Thursday, June 3, 2010


Hatton Coulee, Western Washington—April 12, 2010:

We’ve been driving through the open, rolling plains of western Washington on our way to Yellowstone National Park. Miles and miles of sparse grass, sage, and huge fields, wheat fields I think. The furrows are sculpted against the grain of downward slopes. Hatton Coulee Rest Area is an oasis of planted trees. The English sparrows love this spot. Each year I look forward to a quick visit with them, the Spatzies.

The air is full of cheerful chitter. Spatzies are everywhere; in the shrubbery, on the parking lot and lawns, flying back from a brief foray to a nearby field, and most of all, setting up housekeeping in the straight row of 14 Lombardy poplars. It is the only place I’ve found where English Sparrows build nests in trees. English sparrows are famous for usurping all available nest boxes put out for bluebirds, swallows, etc. Reams have been written to help humans build birdhouses that foil the attempts of the English Sparrows. They also are adapt and squeezing into nooks and crannies of our buildings. It is hard to believe these bundles of exuberance are a pest in most places -- aggressive, unwanted little beasties. I, too, am unhappy when they throw out bluebird eggs and take over my chickadee nest box.

I’m happy to see them here. They build their own dwellings and clean up on scraps left by travelers. Their houses are quite the surprise. They look like prickly soccer balls, made out of small twigs and stiff stems and have a tidy little entrance hole. The trees host at least a dozen soccer balls and more on the way. It is a busy time of year for the Spatzies. I’d be disappointed if they went missing from here.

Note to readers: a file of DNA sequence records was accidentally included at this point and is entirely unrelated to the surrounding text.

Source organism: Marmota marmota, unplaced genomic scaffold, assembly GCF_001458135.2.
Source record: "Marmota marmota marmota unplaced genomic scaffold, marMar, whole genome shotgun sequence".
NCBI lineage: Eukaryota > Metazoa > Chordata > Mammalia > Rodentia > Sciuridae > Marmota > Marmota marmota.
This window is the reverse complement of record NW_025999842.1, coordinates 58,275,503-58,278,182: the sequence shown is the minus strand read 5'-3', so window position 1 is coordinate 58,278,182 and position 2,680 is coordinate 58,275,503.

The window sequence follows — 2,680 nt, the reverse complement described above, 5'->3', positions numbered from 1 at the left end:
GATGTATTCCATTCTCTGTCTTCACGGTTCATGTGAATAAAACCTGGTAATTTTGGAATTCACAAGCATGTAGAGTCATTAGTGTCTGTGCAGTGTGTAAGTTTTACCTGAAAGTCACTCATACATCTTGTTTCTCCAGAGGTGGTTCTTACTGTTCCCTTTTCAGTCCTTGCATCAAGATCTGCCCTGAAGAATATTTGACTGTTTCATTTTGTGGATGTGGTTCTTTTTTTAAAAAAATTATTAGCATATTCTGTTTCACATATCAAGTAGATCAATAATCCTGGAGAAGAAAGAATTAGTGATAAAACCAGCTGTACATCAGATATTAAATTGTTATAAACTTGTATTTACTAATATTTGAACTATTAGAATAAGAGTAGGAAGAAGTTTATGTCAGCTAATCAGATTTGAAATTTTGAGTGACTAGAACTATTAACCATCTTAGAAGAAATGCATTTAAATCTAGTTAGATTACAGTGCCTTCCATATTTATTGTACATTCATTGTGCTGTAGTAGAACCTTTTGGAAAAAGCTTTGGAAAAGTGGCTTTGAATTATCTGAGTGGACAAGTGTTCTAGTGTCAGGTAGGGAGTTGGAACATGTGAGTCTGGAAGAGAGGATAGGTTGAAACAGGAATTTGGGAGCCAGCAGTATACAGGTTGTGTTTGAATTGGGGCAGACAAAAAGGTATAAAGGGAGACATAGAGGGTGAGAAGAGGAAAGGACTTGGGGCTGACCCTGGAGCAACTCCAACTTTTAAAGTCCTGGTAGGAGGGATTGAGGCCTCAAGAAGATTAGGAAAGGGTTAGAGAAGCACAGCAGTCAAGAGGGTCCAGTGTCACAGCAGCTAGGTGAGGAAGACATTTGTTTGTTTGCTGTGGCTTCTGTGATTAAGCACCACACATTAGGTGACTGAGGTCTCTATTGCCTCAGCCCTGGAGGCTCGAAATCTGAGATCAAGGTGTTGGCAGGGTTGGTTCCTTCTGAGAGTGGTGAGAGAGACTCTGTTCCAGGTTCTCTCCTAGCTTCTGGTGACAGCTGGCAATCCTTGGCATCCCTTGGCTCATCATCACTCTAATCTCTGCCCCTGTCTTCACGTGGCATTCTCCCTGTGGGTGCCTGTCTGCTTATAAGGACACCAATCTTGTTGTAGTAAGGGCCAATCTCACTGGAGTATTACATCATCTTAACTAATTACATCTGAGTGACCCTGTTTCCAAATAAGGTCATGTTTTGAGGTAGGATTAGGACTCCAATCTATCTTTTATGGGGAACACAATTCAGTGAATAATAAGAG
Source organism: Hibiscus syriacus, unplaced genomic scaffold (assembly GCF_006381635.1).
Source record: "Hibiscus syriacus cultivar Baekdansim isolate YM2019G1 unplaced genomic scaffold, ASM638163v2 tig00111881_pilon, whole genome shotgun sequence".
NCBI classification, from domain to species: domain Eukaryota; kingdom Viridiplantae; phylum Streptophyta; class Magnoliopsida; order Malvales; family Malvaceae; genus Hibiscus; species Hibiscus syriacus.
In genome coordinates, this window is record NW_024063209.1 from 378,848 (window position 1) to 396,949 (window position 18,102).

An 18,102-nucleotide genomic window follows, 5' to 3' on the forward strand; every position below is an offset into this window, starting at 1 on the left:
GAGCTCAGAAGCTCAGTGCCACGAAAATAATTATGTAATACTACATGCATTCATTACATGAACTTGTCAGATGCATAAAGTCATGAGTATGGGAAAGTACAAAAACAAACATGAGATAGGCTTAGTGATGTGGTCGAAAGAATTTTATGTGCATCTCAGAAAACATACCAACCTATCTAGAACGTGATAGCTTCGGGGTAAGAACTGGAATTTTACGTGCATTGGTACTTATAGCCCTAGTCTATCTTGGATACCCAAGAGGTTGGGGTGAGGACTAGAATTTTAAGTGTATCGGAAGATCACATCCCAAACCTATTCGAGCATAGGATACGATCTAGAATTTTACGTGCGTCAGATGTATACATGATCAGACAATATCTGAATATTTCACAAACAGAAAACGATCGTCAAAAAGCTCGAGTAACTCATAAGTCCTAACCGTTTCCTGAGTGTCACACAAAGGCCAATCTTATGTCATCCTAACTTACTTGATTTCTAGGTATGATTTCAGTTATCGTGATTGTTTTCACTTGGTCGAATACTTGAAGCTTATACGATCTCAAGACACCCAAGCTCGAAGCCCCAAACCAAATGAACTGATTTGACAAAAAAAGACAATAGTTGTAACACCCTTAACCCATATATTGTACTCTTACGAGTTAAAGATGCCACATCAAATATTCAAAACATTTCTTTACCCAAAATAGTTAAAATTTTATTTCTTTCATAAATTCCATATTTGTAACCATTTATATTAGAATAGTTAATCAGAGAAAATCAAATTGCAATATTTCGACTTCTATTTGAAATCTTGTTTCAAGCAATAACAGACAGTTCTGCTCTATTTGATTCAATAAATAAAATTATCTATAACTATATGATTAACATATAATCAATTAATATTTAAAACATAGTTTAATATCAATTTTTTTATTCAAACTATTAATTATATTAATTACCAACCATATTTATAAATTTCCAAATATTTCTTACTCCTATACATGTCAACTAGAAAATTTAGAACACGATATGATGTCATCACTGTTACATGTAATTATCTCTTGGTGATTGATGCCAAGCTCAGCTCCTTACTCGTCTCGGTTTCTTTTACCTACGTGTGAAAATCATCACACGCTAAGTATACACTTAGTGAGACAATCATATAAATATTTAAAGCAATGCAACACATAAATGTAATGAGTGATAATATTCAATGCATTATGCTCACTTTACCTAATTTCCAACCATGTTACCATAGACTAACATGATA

5:10 PM: We’re somewhere east of Missoula. Dale is singing a medley of Johnny Cash and Willie Nelson. I’m finally looking forward rather than worrying about what we forgot. The last week at home got really hectic. Three unexpected inhalers of time popped up; then we realized we were planning to take more stuff than the RAV is supposed to carry. We spent a lot of time weighing, and figuring out what not to take. I think I packed my lists of what to take and what to do … and by then I was so tired I didn’t care. Life is a bit of a mystery at the moment.


  1. Oh boy, I am already loving this journey.

  2. I thought I recognized the bird but had never heard it called English sparrow. I call them House sparrows. And I REALLY never heard them called Spatzie! In any case, I enjoyed the tale you told and the lovely image.

  3. I had never heard them called Spatzies before, either! We have them here in SW Florida, too, saw them in a magnolia tree just yesterday. I think they are nesting in the nearby building eaves.

    Wonderful sketch, and I always enjoy your writing.

    I'm passing on the Beautiful Blogger award to you (and also to Deb!)! I don't have an email address for you, so thought I would notify you here. Elizabeth

  4. Your sketch of the House Sparrow's nest is terrific. I think all the names fit them including Spatzie and English Sparrow. I also think it is funny that they even call them sparrows because they are actually Weaver birds. Just look at that nest. It looks like a woven basket. Don't you just hate it when the ornithologists change the bird names. With DNA testing the name changers are in their element.

  5. Regardless of what you call them, I love the sketch! Welcome back, Elva! Hope you had a marvelous trip.